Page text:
We move further to a large open space in the park. The smell of sweet corn and spices coming from small stalls around us works on our appetite. With new tastes to explore we take seat at one of the benches overlooking the area ground, and almost burn our mouths to the fast amount of chili-flakes served with the sweet potato.
Around us children are running, play football or tag. Parents chat, eat something in the shadow of a large tree or join their children in the play. Coming from Iran it’s a delight to see people play and move freely. One boy flies his kite and does an exceptional good job at it. His playfulness, freedom and openly joy is liberating and even touching in a way.
I take in the environment; a celebration of diversity. Ladies wear dresses, t-shirts, long sleeves and pants. Heads are covered and uncovered. Some ladies fully veiled, with only their eyes visible. A Christian nun, in white veil and light-grey tunic sits just a stone’s throw away. Men are wearing trousers, jeans or shorts. Tourist walk around with bare legs. And everything goes together. Without frowning upon. Freedom of religion and successful integration between different beliefs and personal convictions. A beautiful standard.
The day is still long. The air warm and humid. Clouds blocking the sun make it yet pleasant to wander off. We peek at Pettah, Colombo’s bustling market in the heart of the city, where the first signs of chaos unfold before our eyes. And explore the cities surprisingly easy bus network, which leads us along scruffy shopping streets, mighty colonial buildings and countless jungle-trees throughout the city.
As locals guided us so well today, we decide to follow another suggestion; Galle Face Beach, roughly three kilometers away from Colombo’s city center.
The sun has already set. Wind and darkness come in. Long before the first ferocious sounds of the Indian Ocean reach, it’s salt and moist already stick to my glasses. Blurring my vision into a hazy view. Although humid, salty and windy, small lit market stalls still operate and the people are many.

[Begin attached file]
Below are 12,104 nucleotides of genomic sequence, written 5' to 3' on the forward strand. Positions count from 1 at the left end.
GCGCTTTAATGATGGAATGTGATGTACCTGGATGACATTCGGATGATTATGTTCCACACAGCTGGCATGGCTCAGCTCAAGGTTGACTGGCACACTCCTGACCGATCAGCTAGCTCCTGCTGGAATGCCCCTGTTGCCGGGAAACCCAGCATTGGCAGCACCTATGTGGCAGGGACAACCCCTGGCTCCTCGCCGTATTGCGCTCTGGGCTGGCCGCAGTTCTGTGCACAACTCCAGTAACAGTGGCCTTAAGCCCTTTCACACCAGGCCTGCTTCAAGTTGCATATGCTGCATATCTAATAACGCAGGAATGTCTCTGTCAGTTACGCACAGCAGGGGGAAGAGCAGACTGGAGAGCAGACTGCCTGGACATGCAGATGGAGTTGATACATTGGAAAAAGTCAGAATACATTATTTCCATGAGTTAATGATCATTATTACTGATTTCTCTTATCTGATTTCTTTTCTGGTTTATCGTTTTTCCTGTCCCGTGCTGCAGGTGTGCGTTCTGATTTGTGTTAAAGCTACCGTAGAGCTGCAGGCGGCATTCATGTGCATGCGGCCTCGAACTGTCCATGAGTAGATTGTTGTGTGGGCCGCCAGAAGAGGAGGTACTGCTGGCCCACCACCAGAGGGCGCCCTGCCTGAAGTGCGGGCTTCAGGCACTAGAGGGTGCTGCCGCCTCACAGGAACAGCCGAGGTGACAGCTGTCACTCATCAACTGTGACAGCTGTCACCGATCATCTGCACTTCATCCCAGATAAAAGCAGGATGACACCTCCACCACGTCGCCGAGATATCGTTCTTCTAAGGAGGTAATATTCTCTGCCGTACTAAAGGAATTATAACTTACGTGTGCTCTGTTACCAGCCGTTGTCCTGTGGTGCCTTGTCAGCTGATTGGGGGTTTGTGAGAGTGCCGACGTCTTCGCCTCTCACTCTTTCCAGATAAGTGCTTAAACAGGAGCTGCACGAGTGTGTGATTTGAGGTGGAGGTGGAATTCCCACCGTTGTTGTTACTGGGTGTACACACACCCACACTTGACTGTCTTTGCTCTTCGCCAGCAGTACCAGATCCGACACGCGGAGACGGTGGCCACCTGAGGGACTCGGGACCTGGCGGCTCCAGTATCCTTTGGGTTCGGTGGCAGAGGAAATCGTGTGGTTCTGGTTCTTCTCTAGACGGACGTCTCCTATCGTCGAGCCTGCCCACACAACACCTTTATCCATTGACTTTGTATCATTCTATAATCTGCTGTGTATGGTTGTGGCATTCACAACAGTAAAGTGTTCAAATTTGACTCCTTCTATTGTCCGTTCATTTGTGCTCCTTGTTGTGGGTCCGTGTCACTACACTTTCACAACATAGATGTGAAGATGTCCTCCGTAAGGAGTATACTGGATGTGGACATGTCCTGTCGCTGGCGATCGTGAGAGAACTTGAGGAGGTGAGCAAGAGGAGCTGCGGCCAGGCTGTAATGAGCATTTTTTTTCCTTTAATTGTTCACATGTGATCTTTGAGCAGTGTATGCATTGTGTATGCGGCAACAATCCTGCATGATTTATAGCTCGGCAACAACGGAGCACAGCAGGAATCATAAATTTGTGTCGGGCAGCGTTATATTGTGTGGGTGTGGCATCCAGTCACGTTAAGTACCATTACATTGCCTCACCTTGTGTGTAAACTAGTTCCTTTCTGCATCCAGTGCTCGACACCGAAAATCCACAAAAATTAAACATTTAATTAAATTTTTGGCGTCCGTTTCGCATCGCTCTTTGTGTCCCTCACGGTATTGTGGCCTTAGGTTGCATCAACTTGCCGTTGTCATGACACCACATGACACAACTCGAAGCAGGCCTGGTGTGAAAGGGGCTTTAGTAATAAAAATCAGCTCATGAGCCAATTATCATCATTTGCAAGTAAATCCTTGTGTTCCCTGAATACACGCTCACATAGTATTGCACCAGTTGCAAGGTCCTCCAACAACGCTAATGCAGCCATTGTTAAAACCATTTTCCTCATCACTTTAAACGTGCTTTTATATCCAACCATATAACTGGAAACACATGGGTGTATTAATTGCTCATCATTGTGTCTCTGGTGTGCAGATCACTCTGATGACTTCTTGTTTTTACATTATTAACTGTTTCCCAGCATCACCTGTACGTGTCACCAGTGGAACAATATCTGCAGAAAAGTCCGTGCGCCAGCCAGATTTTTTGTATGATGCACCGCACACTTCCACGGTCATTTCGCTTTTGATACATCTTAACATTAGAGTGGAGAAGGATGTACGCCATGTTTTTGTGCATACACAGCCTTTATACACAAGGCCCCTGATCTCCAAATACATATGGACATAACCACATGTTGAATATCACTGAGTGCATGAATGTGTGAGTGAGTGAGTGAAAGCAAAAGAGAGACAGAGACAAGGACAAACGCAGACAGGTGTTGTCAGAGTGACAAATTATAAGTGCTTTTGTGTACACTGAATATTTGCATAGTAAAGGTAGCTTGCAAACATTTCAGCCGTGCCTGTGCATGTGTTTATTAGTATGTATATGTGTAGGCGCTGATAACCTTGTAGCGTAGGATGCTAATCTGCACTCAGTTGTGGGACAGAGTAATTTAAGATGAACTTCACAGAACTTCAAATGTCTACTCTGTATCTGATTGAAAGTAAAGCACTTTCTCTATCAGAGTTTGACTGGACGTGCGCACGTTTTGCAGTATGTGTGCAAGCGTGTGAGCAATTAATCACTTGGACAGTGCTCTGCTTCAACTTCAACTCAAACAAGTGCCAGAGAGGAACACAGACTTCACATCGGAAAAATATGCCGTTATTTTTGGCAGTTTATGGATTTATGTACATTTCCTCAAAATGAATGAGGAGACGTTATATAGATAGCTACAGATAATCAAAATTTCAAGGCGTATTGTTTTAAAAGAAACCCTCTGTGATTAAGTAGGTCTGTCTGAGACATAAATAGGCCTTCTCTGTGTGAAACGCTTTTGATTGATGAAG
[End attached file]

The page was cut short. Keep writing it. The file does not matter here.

‘when does it close here?’ I ask a popcorn salesman, overlooking the vague line of booths selling deep fried shrimp cookies, chips and street food along the shore. ‘It’s open 24-hours’ he replies with a rough, serious smile on his face. We buy some artificial pink popcorn and continue in search for a dinner.
It’s tempting to walk back to the fancy Western restaurants, conveniently located on the main road, away from the wind. But curiosity about Sri Lankan street food wins it. A distinctive, rhythmical sound of metal blades chopping on steel intrigues us, and is our introduction to Kottu; a mix of chopped up roti, vegetables and spice, served with a piece of grilled chicken. Surrounded by families and couples we take seat in the brim-filled open air restaurant. The plastic armrest sticks. As do my hair and fingers. I can almost taste the salt from my lips, yet I’m excited to be here.
The waiter, wet with salt and sweat brings us water to wash our hands. ‘do you want a beer sir?’ he asks to our surprise. In Sri Lanka it’s not common to drink in public. ‘it is okay?’ with little hesitation he accepts.
Rhythmical sound of Kottu
For the second time today we experience the relaxed vibe of the island. Families smile at us as we enjoy our meal. Children fly kite in the background. People walk, eat, relax, enjoy music and company as far as the beach stretches. In the same diversity as seen in the park. And we, we just take everything in and enjoy in the same carefree spirit.
A promising start of a new adventure.
– The Viharamahadevi park is open 24 hours, free
– Galle Face Beach is open 24 hours, free
– Metered taxi’s run throughout Colombo. Starting tariff 50/60 rupees. (day/night)+ 4 rupees per kilometer.
Tip: visit on Friday evening and weekend to see local life.